Differences in how DNA repair genes are expressed as a result of environmental impacts may help to explain why Black women in the US have a higher mortality from breast cancer than white women
Black women in the US have a higher mortality rate from breast cancer than white women. This may be in part due to differences in how a person’s environment affects the expression of genes involved in DNA repair.
“These differences aren’t about mutations that are in you from the moment you’re born, but are instead about how cells adapt to your environment,” says Svasti Haricharan at the Sanford Burnham Prebys Medical Discovery Institute in California. There is no genetic basis to race, she says, but our environments and our lifestyles affect our biology.
Haricharan and her colleagues analysed breast tissue data from 847 women, including 144 Black women. This shows the lack of tumour samples from Black women in general in US data sets, she says.
Most of the women had been diagnosed with a common type of breast cancer, while some samples used as a control were from healthy breast tissue in women without cancer.
“Oestrogen receptor positive cancer is the most common type of breast cancer diagnosed in the world,” says Haricharan. “Based on estimates, it accounts for about 60 to 80 per cent of breast cancer.”
Previous studies have found that Black women are 42 per cent more likely to die from this type of cancer than white women. Structural racism, socioeconomics and lifestyle all play a role in this disparity, says Haricharan, but it is also important to study differences in molecular biology. “By better understanding this biology, we can tailor treatments for people from different demographics,” she says.
The researchers focused their efforts on genes that drive DNA repair mechanisms, which have been shown in previous studies to affect how well a person with breast cancer responds to a treatment called endocrine therapy. This therapy slows tumour growth by stopping a person from producing growth-stimulating hormones.
Genes involved in the repair of DNA damage also affect how hormones alter cell growth as they play a role in how cells divide and multiply. The researchers found eight DNA damage repair genes that were expressed differently in a subset of Black women than in white women and other Black women.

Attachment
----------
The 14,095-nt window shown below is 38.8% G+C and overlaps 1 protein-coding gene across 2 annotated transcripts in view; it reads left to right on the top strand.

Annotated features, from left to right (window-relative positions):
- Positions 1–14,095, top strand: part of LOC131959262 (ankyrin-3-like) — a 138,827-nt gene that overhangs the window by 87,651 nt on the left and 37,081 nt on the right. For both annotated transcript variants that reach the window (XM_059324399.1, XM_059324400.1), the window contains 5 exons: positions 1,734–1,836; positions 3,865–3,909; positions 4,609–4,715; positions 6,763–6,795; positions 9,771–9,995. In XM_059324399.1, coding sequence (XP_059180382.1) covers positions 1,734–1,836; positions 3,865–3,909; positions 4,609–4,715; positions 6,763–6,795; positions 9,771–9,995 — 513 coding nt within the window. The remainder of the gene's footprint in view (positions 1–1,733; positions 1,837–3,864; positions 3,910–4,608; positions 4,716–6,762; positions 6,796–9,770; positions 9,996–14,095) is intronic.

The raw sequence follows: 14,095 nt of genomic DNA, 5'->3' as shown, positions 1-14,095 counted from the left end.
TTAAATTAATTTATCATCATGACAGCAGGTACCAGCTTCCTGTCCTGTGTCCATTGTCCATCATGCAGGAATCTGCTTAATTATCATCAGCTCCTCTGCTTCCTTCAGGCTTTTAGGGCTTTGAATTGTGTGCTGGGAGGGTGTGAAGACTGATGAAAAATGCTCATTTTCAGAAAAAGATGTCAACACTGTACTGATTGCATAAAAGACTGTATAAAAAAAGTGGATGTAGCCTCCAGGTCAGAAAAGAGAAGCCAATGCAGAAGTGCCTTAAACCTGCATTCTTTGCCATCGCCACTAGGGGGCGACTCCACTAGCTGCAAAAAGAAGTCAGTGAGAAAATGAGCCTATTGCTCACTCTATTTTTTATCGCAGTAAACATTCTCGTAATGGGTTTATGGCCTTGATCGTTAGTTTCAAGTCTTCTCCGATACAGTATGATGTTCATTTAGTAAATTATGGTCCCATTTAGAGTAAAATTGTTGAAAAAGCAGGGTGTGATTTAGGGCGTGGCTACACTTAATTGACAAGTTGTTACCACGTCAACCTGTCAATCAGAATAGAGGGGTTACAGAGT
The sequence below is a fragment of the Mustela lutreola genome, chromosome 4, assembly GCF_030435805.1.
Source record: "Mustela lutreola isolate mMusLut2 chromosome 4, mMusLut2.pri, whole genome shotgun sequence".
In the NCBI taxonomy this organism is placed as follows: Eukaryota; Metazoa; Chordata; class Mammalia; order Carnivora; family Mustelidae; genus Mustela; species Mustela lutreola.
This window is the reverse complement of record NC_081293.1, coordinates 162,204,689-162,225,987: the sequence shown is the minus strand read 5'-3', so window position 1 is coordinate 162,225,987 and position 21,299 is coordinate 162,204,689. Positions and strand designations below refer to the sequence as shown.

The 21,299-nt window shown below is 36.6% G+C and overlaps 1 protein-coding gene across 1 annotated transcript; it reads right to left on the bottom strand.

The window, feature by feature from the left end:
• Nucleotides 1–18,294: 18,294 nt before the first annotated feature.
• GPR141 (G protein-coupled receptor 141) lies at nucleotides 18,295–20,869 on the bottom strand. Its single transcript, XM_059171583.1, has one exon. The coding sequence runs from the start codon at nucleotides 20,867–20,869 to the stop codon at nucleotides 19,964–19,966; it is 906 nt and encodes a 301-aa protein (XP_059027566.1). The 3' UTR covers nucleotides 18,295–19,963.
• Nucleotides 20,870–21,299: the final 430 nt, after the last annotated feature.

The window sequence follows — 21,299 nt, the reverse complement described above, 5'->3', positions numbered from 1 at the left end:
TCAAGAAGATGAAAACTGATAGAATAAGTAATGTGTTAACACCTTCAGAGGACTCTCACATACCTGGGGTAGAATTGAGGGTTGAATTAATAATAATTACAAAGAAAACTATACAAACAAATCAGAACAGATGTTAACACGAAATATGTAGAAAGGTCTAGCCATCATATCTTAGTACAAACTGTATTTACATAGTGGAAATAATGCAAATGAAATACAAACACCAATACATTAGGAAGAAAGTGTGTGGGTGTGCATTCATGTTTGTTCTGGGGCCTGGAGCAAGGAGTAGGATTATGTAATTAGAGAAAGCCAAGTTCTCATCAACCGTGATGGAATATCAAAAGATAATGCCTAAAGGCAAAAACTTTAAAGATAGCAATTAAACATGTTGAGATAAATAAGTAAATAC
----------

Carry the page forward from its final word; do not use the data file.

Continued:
The team found these differences in between 6 and 15 per cent of Black women in their sample. “I don’t want to put a specific number on it because of the small sample size,” says Haricharan. The team did not look at whether this altered gene expression explicitly made endocrine therapy less effective but speculate that such a gene expression would lead to treatment resistance.
“We saw these differences exclusively in Black women,” says Haricharan. “[This altered gene expression is] almost undetectable in white women.” This difference in gene expression is due to the differences in peoples’ environments. While the genes we possess are due to our ancestry, the way they are expressed is affected by circumstances, such as how much stress people face and the type of diet they eat.
Haricharan believes that overlooking these differences when treating people can have real consequences. “Precision medicine today is based on white people,” she says. “And I think people who come from other backgrounds, other races, other ethnicities – who might have different molecular signals – we’re not taking that into account.”
For example, the team found a link between an altered expression of the eight DNA repair genes and higher levels of cyclin-dependent kinases (CDKs) in a person’s cells. These molecules cause cancer cells to multiply faster and are targeted in cancer therapy by inhibitor drugs.
Haricharan says doctors only prescribe CDK inhibitors after seeing that endocrine therapy is having an effect, but giving CDK inhibitors earlier may work better for Black women who have this altered gene expression.
“Although the findings are interesting, it certainly isn’t enough to explain the entirety of the difference we see,” says Navita Somaiah at the Institute of Cancer Research in the UK. “The patient numbers are too small, and it’ll need larger data sets to validate the findings.”
“However, along with other papers published on this topic, it highlights the need to consider molecular differences linked to ethnicity when developing future therapies,” she says.
The lack of cancer tissue samples from Black people and those in other ethnic minority groups is holding back research into effective treatment, says Haricharan. “People of colour have a historical mistrust of the medical establishment and so are less likely to provide medical samples, but it’s important we try to rebuild this trust.”
Journal reference: Therapeutic Advances in Medical Oncology, DOI: 10.1177/17588359221075458
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